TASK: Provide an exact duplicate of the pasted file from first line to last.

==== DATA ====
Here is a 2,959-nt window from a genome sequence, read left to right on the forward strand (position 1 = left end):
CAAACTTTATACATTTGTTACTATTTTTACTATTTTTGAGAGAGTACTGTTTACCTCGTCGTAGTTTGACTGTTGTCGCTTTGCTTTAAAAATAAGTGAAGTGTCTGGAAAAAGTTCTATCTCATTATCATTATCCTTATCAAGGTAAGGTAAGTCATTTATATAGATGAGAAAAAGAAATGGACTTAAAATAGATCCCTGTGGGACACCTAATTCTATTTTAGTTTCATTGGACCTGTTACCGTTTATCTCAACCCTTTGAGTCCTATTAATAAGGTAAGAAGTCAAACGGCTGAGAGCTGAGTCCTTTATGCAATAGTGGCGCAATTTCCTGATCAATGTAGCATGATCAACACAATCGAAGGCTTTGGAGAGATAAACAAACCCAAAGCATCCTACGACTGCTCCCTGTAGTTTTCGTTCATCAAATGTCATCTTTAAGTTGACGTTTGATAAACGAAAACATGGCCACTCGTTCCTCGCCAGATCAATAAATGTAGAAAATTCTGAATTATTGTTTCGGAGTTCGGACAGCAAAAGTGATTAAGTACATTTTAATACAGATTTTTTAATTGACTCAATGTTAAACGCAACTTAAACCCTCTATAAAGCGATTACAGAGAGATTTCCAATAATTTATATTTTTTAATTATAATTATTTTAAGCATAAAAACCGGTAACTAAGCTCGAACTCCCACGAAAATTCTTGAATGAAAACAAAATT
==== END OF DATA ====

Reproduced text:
Here is a 2,959-nt window from a genome sequence, read left to right on the forward strand (position 1 = left end):
CAAACTTTATACATTTGTTACTATTTTTACTATTTTTGAGAGAGTACTGTTTACCTCGTCGTAGTTTGACTGTTGTCGCTTTGCTTTAAAAATAAGTGAAGTGTCTGGAAAAAGTTCTATCTCATTATCATTATCCTTATCAAGGTAAGGTAAGTCATTTATATAGATGAGAAAAAGAAATGGACTTAAAATAGATCCCTGTGGGACACCTAATTCTATTTTAGTTTCATTGGACCTGTTACCGTTTATCTCAACCCTTTGAGTCCTATTAATAAGGTAAGAAGTCAAACGGCTGAGAGCTGAGTCCTTTATGCAATAGTGGCGCAATTTCCTGATCAATGTAGCATGATCAACACAATCGAAGGCTTTGGAGAGATAAACAAACCCAAAGCATCCTACGACTGCTCCCTGTAGTTTTCGTTCATCAAATGTCATCTTTAAGTTGACGTTTGATAAACGAAAACATGGCCACTCGTTCCTCGCCAGATCAATAAATGTAGAAAATTCTGAATTATTGTTTCGGAGTTCGGACAGCAAAAGTGATTAAGTACATTTTAATACAGATTTTTTAATTGACTCAATGTTAAACGCAACTTAAACCCTCTATAAAGCGATTACAGAGAGATTTCCAATAATTTATATTTTTTAATTATAATTATTTTAAGCATAAAAACCGGTAACTAAGCTCGAACTCCCACGAAAATTCTTGAATGAAAACAAAATT